And the cold rolling or swaging operation not only smooths and finishes the outer surface or the tube, but also produces a very smooth and polished inner surface of the tube, which oflers less frictional resistance to the flow or fluids throughthe tube when the tubes are used as a medium for conveying fluids, than is oflered by tubes made by other methods.
The tube made from strip or stripsheet metal, in accordance with the described method, has less weightthan any other metal tube of the same strength, made by other known methods;
and it has greater strength than any other met- 7 al tubes of the same weight, made by other known methods.
And finally, there is no waste from the original metal which is rolled into a strip or stripsheet and made into a tube, by the improved method described herein.
In the appended claims the words strip met al are intended to be inclusive of metal sheets, plates, strips, stripsheets, strlpplates and the like, just as though the various commercial commodities were enumerated in the several claims.
I claimz- 1. The method of making a tube from commercial strip metal having an irregularly varying width, which includes pressure shaping the welding its edges together to form a tube of irregularly varying diameter, and then working the metal as, by cold rolling the irregular tube on a cylindric mandrel to form a straight and true cylindric tube.
3. The method of making a tube from commercial strip metal having an irregularly varying width, which includes pressure shaping the mill edges or the irregular strip, then curving the irregular strip laterally and'abutting and welding its edges together to'form a tube of irregularly varying diameter, and then working the metal as'by cold rolling the irregular tube on a tapered mandrel to form a straight and true tapered tube.
4, The method or making a tube from commercial strip metal having an irregularly varying width, which includes pressure shaping the mill edges of the irregular strip, then curving the irregular stripqlaterally-and abutting and welding its edges together to form 'a tube of irregularly varying diameter, then .'work ing theby cold rolling the cylindric tube on a tapered mandrel to form a straight and true tapered tube.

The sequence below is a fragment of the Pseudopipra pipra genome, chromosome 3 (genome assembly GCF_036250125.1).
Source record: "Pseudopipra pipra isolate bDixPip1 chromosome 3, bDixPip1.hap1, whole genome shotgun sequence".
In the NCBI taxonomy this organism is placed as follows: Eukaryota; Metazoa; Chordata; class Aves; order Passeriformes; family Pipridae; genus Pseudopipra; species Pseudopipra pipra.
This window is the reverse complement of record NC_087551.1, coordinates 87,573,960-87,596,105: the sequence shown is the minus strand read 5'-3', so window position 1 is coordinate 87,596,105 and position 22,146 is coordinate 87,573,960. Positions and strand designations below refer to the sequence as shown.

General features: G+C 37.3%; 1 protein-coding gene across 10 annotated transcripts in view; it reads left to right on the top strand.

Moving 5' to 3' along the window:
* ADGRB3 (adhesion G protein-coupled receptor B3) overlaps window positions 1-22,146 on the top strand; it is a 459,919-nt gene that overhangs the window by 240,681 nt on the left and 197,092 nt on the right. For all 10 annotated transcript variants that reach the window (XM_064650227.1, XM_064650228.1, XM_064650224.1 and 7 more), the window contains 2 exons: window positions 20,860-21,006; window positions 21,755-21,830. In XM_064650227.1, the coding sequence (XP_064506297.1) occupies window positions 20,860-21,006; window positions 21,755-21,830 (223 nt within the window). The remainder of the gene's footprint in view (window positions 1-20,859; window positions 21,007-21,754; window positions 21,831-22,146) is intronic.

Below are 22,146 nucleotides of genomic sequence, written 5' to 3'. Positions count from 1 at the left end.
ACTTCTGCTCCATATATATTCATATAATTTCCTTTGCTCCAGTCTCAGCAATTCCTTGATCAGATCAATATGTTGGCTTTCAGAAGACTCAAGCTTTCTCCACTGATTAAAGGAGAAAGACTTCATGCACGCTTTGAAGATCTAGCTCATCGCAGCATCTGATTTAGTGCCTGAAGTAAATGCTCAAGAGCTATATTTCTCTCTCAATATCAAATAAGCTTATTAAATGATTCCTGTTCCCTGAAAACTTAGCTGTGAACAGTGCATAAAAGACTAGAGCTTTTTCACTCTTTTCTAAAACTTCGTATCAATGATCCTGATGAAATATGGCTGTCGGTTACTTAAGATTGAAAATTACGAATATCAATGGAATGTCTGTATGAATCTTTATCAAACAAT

5. The method of making a tube from strip metal having an irregularly varying width and a pressure shapededge, which includes curving the irregular strip laterally and abutting and welding its edges together to form a tube of irregularly varying diameter, then working the metal as by cold rolling the irregular tube on a cylindric mandrel to form a straight and true cylindric tube, and then working the metal as by cold rolling the cylindric tube on a tapered mandrel to form a straight and true tapered tube.
EDMUND W. RIEMENSCHNEDER.
|Citing Patent||Filing date||Publication date||Applicant||Title|
|US2883744 *||Oct 18, 1954||Apr 28, 1959||Barnhart George E||Method of cold working a tubular structure|
|US3075484 *||Jun 12, 1959||Jan 29, 1963||Benteler Werke Ag||Method of and apparatus for continuously producing small section welded steel tubes|
|US4196838 *||Oct 11, 1977||Apr 8, 1980||Friedrich Kocks Gmbh & Company||Methods for the manufacture of longitudinal-seam welded tubes|
|US5772105 *||Dec 17, 1996||Jun 30, 1998||Surface Genesis, Inc.||Clad shape memory alloy composite structure and method|
|US6329069||Jul 24, 1997||Dec 11, 2001||Surface Genesis, Inc.||Composite structure and devices made from same and method|
|DE1136968B *||Jul 29, 1959||Sep 27, 1962||Reynolds Metals Co||Verfahren und Einrichtung zur plastischen Umformung bandartiger Werkstuecke im Bereich ihrer unbearbeiteten Kanten|
|DE1286493B *||Mar 1, 1963||Jan 9, 1969||Abbey Etna Machine Co||Rohrwalzwerk|
|U.S. Classification||228/147, 72/225, 29/447, 72/368, 228/158|
|Cooperative Classification||B21C37/0822, B21C37/08|
|European Classification||B21C37/08, B21C37/08L|